She can change your life. For me, that teacher’s name is Nancy Erley.
The first time I met her was brief, just a short exchange after hearing her insightful presentation on crew communication at a sailing expo. But I never forgot her.
The next time I met her was years later. I was grieving the loss of the man I’d sailed with for eight years, and though I wanted very much to continue cruising on Kagán, I wondered if I could even maneuver her into my narrow slip, much less sail her on my own. Then Nancy spent a week with me on Kagán, and she changed my life – on my boat, certainly, and in ways I couldn’t have imagined before I lived into taking Kagán’s helm. During that week, she watched me, asked questions about the role I had played as first mate, and gently suggested that if I’d done things like set sails in gusty winds and set anchors in deep, remote anchorages with Jerry, then I could do those things, with sensible adjustments for single handing, on my own.
She knew a little something about all this, a passionate sailor, Nancy has completed two circumnavigations on her boat, Tethys. During those trips around the globe, she taught women how to cross oceans in a small boat, as they did it together. Her gift for imparting the skills and the wonder of both the physics and the art of sailing, tailored to fit each of her “learners,” has changed lives, made dreams come true. This is not hyperbole, it’s what Nancy does.
First, we would talk through the whats and hows, and then she would assure me she’d be right there if I needed her, but I should try these things as if I was single handing. From seemingly casual conversations, she intuited what I felt I could already do, and what might stop me. She nudged me toward those lessons. Her confidence and the reassurance of her presence gave me the courage to try. And to keep trying after our week together, even though I was still afraid (especially of maneuvering under power in tight spaces with my full keel boat that doesn’t like to start turning and once she turns doesn’t like to stop). Nancy encouraged me to let go of the fear, which for sailing solo I could. It took longer, years in fact, to let go of the fear of going into new marinas, having to maneuver in unknown tight spaces. Sometimes I succeeded (nailing a tough landing feels great) and sometimes I failed (seems your ugliest landings always happen with an audience on the dock), but I never stopped trying. And that’s the key – if you keep docking, you learn how to dock in different places in varying conditions. Then one day, you realize that now you have a great deal of respect for every docking (really, there’s a lot going on when you dock a boat, but that’s another story), but not so much trepidation. That “you become what you practice” thing – it worked again.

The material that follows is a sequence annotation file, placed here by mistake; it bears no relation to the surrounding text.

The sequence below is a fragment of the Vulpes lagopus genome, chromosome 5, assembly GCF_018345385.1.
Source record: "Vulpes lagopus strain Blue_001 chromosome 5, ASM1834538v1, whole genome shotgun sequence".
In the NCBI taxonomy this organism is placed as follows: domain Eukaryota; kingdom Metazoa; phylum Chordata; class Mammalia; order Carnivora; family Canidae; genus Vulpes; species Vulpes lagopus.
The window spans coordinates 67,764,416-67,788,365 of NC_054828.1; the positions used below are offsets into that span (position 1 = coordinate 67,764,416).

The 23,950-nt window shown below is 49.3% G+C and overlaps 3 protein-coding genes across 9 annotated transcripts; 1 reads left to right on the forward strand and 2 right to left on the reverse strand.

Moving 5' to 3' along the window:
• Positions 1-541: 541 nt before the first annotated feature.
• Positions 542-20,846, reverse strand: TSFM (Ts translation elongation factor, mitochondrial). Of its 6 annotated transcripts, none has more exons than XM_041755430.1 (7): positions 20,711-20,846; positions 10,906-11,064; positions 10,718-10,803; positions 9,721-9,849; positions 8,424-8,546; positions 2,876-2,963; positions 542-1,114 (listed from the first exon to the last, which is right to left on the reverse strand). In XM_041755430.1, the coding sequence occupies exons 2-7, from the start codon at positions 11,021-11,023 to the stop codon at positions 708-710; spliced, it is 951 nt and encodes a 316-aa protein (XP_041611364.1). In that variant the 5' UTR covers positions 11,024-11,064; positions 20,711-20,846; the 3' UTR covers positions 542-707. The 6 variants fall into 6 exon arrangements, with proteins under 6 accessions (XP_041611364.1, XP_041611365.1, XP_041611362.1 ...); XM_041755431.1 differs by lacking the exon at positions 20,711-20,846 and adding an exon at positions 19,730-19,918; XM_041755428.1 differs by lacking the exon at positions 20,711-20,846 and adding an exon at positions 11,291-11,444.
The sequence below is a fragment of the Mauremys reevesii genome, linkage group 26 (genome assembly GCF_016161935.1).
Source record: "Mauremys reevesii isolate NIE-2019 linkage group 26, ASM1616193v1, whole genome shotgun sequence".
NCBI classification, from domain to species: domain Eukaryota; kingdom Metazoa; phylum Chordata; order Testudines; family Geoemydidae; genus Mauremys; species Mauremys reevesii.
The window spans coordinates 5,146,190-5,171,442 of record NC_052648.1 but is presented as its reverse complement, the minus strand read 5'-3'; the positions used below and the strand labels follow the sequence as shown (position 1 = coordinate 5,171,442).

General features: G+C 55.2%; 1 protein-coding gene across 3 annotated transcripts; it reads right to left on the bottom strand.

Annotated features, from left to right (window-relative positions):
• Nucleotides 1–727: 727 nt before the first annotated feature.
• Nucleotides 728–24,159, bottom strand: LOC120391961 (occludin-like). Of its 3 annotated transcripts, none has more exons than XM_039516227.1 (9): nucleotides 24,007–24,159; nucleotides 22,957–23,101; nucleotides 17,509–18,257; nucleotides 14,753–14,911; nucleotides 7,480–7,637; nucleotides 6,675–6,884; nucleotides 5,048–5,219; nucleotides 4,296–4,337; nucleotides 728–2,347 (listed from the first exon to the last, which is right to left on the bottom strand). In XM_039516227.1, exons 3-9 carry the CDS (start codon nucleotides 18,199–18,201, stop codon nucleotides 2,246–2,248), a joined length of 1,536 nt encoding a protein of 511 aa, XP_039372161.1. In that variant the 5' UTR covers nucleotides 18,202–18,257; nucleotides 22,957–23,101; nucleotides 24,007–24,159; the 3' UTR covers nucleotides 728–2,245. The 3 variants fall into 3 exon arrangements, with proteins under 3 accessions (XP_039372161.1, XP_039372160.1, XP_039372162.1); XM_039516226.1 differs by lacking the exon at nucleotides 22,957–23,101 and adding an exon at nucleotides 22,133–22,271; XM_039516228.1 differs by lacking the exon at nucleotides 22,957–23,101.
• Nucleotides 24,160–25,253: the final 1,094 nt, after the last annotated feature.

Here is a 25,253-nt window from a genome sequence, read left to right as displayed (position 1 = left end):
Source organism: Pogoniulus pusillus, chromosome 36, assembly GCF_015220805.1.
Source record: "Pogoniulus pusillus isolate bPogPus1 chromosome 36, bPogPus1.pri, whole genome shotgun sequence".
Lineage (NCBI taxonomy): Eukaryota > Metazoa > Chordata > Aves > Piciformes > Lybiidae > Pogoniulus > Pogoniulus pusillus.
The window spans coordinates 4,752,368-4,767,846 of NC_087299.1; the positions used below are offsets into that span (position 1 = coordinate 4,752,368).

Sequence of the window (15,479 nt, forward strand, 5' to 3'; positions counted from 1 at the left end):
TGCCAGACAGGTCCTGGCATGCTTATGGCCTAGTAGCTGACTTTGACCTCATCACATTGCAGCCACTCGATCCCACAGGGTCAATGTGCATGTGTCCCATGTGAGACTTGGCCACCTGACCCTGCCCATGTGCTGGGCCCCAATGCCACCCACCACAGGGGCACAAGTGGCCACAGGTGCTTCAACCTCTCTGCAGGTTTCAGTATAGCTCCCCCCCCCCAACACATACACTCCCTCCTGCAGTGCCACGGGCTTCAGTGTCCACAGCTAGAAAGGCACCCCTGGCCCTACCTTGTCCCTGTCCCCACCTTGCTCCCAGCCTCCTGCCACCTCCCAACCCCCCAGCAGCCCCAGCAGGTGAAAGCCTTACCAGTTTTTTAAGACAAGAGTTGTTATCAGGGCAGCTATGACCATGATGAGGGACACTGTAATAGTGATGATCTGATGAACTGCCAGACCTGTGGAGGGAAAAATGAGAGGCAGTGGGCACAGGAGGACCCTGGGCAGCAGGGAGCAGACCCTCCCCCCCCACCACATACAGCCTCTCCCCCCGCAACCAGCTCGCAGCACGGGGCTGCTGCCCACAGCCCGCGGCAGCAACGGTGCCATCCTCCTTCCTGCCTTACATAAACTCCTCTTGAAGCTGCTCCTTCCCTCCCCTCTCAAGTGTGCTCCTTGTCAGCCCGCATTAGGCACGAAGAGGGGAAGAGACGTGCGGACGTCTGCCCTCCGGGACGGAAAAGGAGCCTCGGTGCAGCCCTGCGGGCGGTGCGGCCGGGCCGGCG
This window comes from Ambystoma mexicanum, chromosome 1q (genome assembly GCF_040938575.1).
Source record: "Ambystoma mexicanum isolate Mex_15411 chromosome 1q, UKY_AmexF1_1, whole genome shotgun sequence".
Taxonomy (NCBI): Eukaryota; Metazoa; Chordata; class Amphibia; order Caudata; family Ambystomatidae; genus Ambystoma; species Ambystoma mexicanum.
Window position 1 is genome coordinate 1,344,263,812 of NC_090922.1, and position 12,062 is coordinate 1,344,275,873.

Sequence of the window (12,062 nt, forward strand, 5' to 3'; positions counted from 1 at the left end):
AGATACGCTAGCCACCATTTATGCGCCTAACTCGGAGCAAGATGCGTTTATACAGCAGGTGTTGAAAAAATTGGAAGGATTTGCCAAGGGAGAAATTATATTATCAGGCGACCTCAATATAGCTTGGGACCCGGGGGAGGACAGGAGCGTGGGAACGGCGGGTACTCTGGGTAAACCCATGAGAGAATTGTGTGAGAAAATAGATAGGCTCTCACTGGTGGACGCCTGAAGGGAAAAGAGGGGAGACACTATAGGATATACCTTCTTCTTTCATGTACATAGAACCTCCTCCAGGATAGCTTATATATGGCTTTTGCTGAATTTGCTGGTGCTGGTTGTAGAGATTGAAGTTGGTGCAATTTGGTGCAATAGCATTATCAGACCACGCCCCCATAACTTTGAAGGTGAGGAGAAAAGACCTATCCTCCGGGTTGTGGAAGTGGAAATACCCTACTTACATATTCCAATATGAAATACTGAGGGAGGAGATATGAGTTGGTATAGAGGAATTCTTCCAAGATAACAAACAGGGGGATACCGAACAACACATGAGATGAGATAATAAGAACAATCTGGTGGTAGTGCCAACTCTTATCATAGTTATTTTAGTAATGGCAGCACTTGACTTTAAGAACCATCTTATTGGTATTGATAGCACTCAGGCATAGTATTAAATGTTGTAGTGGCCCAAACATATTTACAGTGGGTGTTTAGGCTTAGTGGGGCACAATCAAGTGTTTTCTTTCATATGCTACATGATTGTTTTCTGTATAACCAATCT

The lessons continue, occasionally in person (thanks for those great days on Port Townsend Bay earlier this summer, Nancy!), and more frequently on my own, not only using the skills she’s taught me, but also trying to emulate the examples she’s set for me to be the skipper I aspire to be. That’s what a gifted teacher can do.
Tell me about your Nancy Erley. How has he or she changed your life?